• Marquis, Alice Goldfarb. 1978. “Words as Weapons: Propaganda in Britain and Germany during the First World War.” Journal of Contemporary History 13. 3: 467–498.
  • Matthews, John T. 2005. “American Writing of the Great War.” The Literature of the First World War. Ed. Vincent Sherry. Cambridge: Cambridge University Press. 217–242.
  • Mock, James R. and Cedric Larson. 1939. Words that Won the War; the Story of the Committee on Public Information, 1917–1919. Princeton: Princeton University Press.
  • Morgan, John H. 1916. German Atrocities: An Offi cial Investigation. New York: E. P. Dutton & Company.
  • Murdoch, Brian. 2009. Fighting Songs and Warring Words: Popular Lyrics of Two World Wars. London and New York: Routledge.
  • Noake, Vivien. 2006. Voices of Silence: The Alternative Book of First World War Poetry. Stroud, Oxfordshire: Sutton Publishing.
  • Petrie, Windy C. 2013. “Gertrude Atherton’s Europe: Portal or Looking Glass?.” American Writers in Europe. Ed. Asya Ferda. New York: Palgrave Macmillan. 55–74.
  • Piep, Karsten H. 2009. Embattled Home Fronts. Domestic Politics and the American Novel of World War I. Amsterdam; New York: Rodopi.
  • Prieto, Sara. 2018. Reporting the First World War in the Liminal Zone. British and American Eyewitness Accounts from the Western Front. Cham, Switzerland: Palgrave Macmillan.
  • Quinn, Patrick J. 2001. The Conning of America: The Great War and American Popular Literature. Amsterdam; Atlanta: Rodopi.
  • Reilly, Catherine, ed. 1981. Scars Upon my Heart: Women’s Poetry and Verse of the First World War. London: Virago.
  • Rosebault, Charles J., ed. 1917. Fifes and Drums: A Collection of Poems of America at War. New York: George H. Doran Company.
  • Ross, Stewart Halsey. 1996. Propaganda for War: How the United States Was Conditioned to Fight the Great War of 1914–1918. Jeff erson: McFarland and Company Publishers.
  • Sanders, Michael and Philip Taylor. 1982. British Propaganda during the First World War, 1914–1918. London: Macmillan.
  • Shakespeare, William. 2005. Henry V. Ed. T. W. Craik. London: Routledge.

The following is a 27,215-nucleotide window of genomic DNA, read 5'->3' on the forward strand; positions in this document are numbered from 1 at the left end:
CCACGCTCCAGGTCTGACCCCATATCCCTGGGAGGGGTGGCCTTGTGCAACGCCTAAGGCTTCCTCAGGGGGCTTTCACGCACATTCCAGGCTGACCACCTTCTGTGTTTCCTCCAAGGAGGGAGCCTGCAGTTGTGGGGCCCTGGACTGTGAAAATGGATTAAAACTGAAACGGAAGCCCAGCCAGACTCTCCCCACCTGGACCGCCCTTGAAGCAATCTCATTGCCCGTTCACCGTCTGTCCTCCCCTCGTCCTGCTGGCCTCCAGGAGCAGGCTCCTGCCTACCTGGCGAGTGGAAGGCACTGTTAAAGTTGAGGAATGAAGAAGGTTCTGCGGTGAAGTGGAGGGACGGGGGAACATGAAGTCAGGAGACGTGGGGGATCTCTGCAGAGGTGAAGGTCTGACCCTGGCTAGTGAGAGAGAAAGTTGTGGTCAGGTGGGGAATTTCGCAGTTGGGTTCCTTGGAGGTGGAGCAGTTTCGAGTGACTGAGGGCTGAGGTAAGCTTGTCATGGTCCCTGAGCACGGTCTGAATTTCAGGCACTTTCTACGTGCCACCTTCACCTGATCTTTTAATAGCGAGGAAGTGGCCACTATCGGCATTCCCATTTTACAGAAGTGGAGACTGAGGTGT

• Sillars, Stuart. 2007. Fields of Agony: British Poetry of the First World War. Tirril: Literature Insights, Humanities e-books.
  • St. John III, Burton. 2009. “An Enduring Legacy of World War I: Propaganda, Journalism and the Domestic Struggle over the Commodifi cation of Truth.” War and the Media. Essays on News Reporting, Propaganda and Popular Culture. Ed. Paul M. Haridakis, Barbara S. Hugenberg, and Stanley T.Wearden. Jeff erson: McFarland Company. 147–162.
  • —. 2010. Press, Professionalization and Propaganda: The Rise of Journalistic Double Mindedness 1917–1941. Amherst: Cambria Press.
  • Taylor, Philip M. 1980. “The Foreign Offi ce and British Propaganda During the First World War.” The Historical Journal 23. 4: 875–898.
  • Underhill, Lonnie E. 2017. “Hamlin Garland: A World War I ‘Vigilante,’ 1917– 1918.” Journal of the West 56. 2: 71–88.
  • Van Wienen, Mark W. 1997. Partisans and Poets: The Political Work of American Poets in the Great War. Cambridge: Cambridge University Press.
  • —. 2002. Rendezvous with Death: American Poems of the Great War. Urbana and Chicago: University of Illinois Press.
  • Waldrep, Cristopher. 2006. Lynching in America: A History in Documents. New York and London: New York University Press.
  • Whalan, Mark. 2014. “Literature (USA).” 1914–1918 online. International Encyclopedia of the First World War. Ed. Ute Daniel, Peter Gatrell, Oliver Janz,
  • Heather Jones, Jennifer Keene, Alan Kramer, and Bill Nasson. Berlin: Freie Universität Berlin. https://encyclopedia.1914-1918-online.net/article/literature_usa?version=1.0
Document Type
Publication order reference
Identifiers
YADDA identifier
bwmeta1.element.desklight-8d570250-0677-467b-9a4a-797c9e8b60ac
JavaScript is turned off in your web browser. Turn it on to take full advantage of this site, then refresh the page.